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Some Las Vegas Strip Resorts Accepting Bookings For Day After Shutdown Ends

Nevada’s 30-day casino shutdown is set to end April 16, and some Las Vegas properties are accepting bookings for the following day.

The exact opening dates for these properties are still unclear. Websites for Caesars Entertainment Corp. and Wynn Resorts Ltd. on Tuesday had rooms available starting April 17. Las Vegas Sands Corp.’s rooms were available on April 20 as of Tuesday morning, but closures have since been extended through April 30. MGM Resorts International, Red Rock Resorts and Boyd Gaming Corp.’s websites don’t offer bookings until May 1.

Whether the properties will be able to fill those rooms on the heels of the shutdown is up for debate.

Room rate deals

As of March 25, all commercial casinos in the U.S. had been shut down temporarily, according to the American Gaming Association.

Wynn spokesman Michael Weaver said that while the company’s website allows customers to book a stay starting April 17, it’s possible the closures will be extended. The company has not established an opening date for its Las Vegas properties.

On Tuesday afternoon, Sands pushed back the date it would start accepting reservations to May 1, but said the date is subject to change.

“The health and safety of our team members, guests and community remain a top priority,” according to a statement from the company.

When Las Vegas properties do start accepting guests again, guests can probably expect lower room rates, according to Aguero.

Operators are going to “try to increase occupancy, and pricing is going to be a lever,” he said. “We’ve seen operators use this (strategy) in the past, and we have every expectation they’ll utilize it in the future.”

According to company websites, a stay at Caesars Palace on April 17 starts at $99. MGM’s Mandalay Bay offers the same starting price on May 1.

A stay at Wynn starts at $259 on April 17, whereas a room at The Venetian starts at $119.25 on April 20. Red Rock’s Palms has rooms starting at $79 on May 1, and Boyd’s Aliante offers rooms starting at $150 on the same date.

Representatives of MGM referred to a statement on the company’s website, which says MGM “will continue to monitor the situation and communicate any changes,” adding “while we look forward to getting back to the business of entertaining you soon, right now we are singularly focused on the well-being of our employees and our visitors from around the world.”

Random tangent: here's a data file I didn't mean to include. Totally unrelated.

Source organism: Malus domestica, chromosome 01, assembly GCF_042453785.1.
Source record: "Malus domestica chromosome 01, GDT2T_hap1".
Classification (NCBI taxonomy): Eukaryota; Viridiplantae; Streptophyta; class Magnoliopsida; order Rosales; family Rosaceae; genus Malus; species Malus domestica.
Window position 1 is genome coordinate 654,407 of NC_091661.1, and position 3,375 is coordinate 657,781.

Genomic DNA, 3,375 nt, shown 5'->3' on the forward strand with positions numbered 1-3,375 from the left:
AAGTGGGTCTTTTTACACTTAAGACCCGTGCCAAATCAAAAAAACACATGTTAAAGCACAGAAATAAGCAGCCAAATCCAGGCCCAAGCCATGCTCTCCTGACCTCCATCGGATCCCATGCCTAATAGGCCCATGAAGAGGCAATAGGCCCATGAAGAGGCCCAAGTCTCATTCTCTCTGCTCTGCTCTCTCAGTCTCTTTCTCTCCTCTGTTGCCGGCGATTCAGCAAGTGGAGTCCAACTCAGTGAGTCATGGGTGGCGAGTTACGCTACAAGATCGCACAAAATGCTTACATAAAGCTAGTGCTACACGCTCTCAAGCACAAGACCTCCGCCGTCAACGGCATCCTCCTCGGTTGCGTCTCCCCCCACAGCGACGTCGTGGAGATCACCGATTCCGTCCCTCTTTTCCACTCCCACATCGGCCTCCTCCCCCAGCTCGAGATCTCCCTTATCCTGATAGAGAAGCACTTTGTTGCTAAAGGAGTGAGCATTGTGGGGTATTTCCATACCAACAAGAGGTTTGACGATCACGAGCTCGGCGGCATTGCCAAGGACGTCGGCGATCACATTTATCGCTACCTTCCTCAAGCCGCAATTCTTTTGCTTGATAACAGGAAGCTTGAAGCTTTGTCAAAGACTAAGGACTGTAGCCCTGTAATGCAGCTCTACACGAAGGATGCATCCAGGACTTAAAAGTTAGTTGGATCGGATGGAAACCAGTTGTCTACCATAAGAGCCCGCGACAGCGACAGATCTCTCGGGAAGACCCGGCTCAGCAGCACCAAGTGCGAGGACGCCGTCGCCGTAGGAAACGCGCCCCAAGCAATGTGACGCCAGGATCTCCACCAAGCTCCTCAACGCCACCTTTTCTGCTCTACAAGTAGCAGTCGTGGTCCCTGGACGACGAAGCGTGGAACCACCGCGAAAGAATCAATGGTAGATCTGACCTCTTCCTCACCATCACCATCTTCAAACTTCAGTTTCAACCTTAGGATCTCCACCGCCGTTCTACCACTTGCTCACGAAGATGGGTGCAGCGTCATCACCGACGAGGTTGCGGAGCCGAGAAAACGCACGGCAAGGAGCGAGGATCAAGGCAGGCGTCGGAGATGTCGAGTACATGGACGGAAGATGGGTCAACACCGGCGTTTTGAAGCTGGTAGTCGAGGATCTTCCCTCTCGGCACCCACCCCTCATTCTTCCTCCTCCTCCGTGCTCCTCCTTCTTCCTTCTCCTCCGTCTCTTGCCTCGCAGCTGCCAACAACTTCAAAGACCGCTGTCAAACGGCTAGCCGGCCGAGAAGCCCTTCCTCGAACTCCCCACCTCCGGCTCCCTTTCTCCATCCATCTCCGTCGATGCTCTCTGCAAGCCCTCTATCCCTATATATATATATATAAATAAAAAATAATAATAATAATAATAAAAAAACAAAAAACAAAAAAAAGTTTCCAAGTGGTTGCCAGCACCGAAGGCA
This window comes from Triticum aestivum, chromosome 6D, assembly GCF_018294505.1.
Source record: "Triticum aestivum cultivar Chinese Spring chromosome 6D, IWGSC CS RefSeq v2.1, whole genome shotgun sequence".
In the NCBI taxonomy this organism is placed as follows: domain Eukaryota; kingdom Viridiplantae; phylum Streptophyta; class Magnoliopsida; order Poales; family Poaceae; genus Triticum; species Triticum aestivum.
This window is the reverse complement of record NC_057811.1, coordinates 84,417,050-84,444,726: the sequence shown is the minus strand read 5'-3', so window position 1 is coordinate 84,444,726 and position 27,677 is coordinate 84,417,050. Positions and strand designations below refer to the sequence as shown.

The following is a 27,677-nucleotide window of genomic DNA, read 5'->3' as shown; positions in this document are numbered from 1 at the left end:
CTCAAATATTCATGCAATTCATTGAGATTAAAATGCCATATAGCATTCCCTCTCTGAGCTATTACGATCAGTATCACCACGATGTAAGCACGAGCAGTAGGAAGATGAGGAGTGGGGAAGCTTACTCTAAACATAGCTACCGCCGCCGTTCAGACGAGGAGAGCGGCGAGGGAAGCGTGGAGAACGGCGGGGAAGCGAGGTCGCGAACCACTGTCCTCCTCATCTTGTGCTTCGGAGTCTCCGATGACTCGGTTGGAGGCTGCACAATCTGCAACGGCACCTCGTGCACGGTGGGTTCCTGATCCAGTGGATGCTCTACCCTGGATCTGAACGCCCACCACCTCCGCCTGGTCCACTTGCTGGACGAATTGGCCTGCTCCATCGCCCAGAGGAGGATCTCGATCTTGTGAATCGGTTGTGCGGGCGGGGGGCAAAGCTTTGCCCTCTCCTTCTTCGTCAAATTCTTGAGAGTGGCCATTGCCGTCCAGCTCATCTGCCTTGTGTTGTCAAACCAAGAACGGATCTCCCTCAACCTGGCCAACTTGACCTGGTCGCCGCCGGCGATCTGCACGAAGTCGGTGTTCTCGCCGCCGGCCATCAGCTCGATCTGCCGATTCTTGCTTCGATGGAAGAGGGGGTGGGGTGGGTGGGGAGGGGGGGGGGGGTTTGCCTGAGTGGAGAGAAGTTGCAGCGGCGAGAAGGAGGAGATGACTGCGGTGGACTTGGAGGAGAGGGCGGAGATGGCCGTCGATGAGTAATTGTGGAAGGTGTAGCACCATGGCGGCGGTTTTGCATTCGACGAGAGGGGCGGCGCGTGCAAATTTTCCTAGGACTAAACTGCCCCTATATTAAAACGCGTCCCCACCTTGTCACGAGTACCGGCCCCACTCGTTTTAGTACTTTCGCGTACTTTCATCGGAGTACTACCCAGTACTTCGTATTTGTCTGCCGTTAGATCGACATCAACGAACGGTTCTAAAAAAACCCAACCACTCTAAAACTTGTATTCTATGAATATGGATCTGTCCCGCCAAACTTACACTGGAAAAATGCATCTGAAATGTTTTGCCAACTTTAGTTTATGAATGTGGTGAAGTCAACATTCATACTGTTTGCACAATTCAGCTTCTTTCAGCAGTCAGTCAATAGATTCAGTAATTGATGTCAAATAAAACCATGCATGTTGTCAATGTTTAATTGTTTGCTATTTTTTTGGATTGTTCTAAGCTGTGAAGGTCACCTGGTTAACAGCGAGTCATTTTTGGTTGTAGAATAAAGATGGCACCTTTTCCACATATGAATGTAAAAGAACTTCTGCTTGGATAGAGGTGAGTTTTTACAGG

Returning guests

The U.S. hotel industry is projected to report a 50.6 decline in revenue per available room — or REVPAR — in 2020 due to the pandemic and subsequent shutdowns, according to a March report — that excluded the Las Vegas market — from analytics company STR and Tourism Economics, an Oxford Economics company.

“The industry was already set for a non-growth year, now throw in this ultimate ‘black swan’ event, and we’re set to see occupancy drop to an unprecedented low,” said Jan Freitag, STR’s senior vice president of lodging insights, in a March 30 statement.

Aguero said it’s too early to tell how Las Vegas’ tourism industry and REVPAR will be affected by the outbreak; it all depends on how long the outbreak’s effects last and how hard it hits the local tourism industry.

“There are some scenarios that turn out better than that, and there are also those that turn out worse,” he said. “It’s going to be the trajectory of the virus that’s the determining factor for the trajectory of the tourism industry. … When are people going to feel comfortable traveling again? Comfortable being in groups?”

A survey from research firm The Harris Poll, conducted the weekend of March 21, found about 15 percent of Americans say they’d wait another two to three months after the virus flattens before they’re comfortable enough to visit a casino.

But others are already planning to return as soon as possible.

Portland, Oregon, resident Makayla Melton said she jumped on $96.80 round-trip tickets in mid-May for a five-day stay at Luxor.

She said she hopes the Nevada casino shutdown isn’t extended — this would be her first trip to Las Vegas, and she plans to lounge by the pool, visit casinos — “all the typical Vegas things.”

She said she feels “OK” about flying during the outbreak and would take extra precautions when traveling.

“I’ll be careful, but I wanted to jump at the opportunity since everything was so cheap,” she said, adding she’s not holding her breath. “The trip could be canceled last minute, but if it’s not it’ll be a lot of fun.”

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